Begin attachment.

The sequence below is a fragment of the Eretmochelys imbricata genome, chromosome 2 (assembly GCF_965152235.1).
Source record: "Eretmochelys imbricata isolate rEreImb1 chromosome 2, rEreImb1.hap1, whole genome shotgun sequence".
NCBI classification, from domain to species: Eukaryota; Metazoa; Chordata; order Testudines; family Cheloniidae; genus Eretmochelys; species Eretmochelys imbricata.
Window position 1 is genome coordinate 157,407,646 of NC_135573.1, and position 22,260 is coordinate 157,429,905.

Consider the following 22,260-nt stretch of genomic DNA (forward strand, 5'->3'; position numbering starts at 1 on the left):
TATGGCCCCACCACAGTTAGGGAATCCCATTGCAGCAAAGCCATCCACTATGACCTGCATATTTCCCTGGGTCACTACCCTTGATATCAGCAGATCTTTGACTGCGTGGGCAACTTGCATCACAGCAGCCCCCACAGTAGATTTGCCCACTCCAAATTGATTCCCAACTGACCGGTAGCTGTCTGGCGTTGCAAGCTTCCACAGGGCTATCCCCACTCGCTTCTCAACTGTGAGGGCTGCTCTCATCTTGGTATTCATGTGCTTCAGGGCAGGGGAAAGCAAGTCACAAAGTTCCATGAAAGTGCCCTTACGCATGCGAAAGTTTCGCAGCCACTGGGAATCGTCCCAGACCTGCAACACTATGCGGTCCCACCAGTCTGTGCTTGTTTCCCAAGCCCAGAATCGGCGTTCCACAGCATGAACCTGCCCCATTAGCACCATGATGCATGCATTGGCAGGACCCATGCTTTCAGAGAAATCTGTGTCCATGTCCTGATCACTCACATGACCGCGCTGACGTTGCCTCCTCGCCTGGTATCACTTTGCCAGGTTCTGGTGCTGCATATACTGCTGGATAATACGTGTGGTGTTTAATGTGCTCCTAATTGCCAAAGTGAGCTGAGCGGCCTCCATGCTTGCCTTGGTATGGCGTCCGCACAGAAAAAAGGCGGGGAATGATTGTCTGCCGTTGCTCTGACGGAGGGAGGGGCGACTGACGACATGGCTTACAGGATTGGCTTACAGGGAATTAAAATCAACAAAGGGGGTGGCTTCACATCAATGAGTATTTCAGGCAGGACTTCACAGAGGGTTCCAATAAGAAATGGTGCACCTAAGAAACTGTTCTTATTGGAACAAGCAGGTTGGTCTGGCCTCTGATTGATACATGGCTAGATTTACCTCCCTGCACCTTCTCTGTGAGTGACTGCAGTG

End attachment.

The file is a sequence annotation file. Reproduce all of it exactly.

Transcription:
The sequence below is a fragment of the Eretmochelys imbricata genome, chromosome 2 (assembly GCF_965152235.1).
Source record: "Eretmochelys imbricata isolate rEreImb1 chromosome 2, rEreImb1.hap1, whole genome shotgun sequence".
NCBI classification, from domain to species: Eukaryota; Metazoa; Chordata; order Testudines; family Cheloniidae; genus Eretmochelys; species Eretmochelys imbricata.
Window position 1 is genome coordinate 157,407,646 of NC_135573.1, and position 22,260 is coordinate 157,429,905.

Consider the following 22,260-nt stretch of genomic DNA (forward strand, 5'->3'; position numbering starts at 1 on the left):
TATGGCCCCACCACAGTTAGGGAATCCCATTGCAGCAAAGCCATCCACTATGACCTGCATATTTCCCTGGGTCACTACCCTTGATATCAGCAGATCTTTGACTGCGTGGGCAACTTGCATCACAGCAGCCCCCACAGTAGATTTGCCCACTCCAAATTGATTCCCAACTGACCGGTAGCTGTCTGGCGTTGCAAGCTTCCACAGGGCTATCCCCACTCGCTTCTCAACTGTGAGGGCTGCTCTCATCTTGGTATTCATGTGCTTCAGGGCAGGGGAAAGCAAGTCACAAAGTTCCATGAAAGTGCCCTTACGCATGCGAAAGTTTCGCAGCCACTGGGAATCGTCCCAGACCTGCAACACTATGCGGTCCCACCAGTCTGTGCTTGTTTCCCAAGCCCAGAATCGGCGTTCCACAGCATGAACCTGCCCCATTAGCACCATGATGCATGCATTGGCAGGACCCATGCTTTCAGAGAAATCTGTGTCCATGTCCTGATCACTCACATGACCGCGCTGACGTTGCCTCCTCGCCTGGTATCACTTTGCCAGGTTCTGGTGCTGCATATACTGCTGGATAATACGTGTGGTGTTTAATGTGCTCCTAATTGCCAAAGTGAGCTGAGCGGCCTCCATGCTTGCCTTGGTATGGCGTCCGCACAGAAAAAAGGCGGGGAATGATTGTCTGCCGTTGCTCTGACGGAGGGAGGGGCGACTGACGACATGGCTTACAGGATTGGCTTACAGGGAATTAAAATCAACAAAGGGGGTGGCTTCACATCAATGAGTATTTCAGGCAGGACTTCACAGAGGGTTCCAATAAGAAATGGTGCACCTAAGAAACTGTTCTTATTGGAACAAGCAGGTTGGTCTGGCCTCTGATTGATACATGGCTAGATTTACCTCCCTGCACCTTCTCTGTGAGTGACTGCAGTG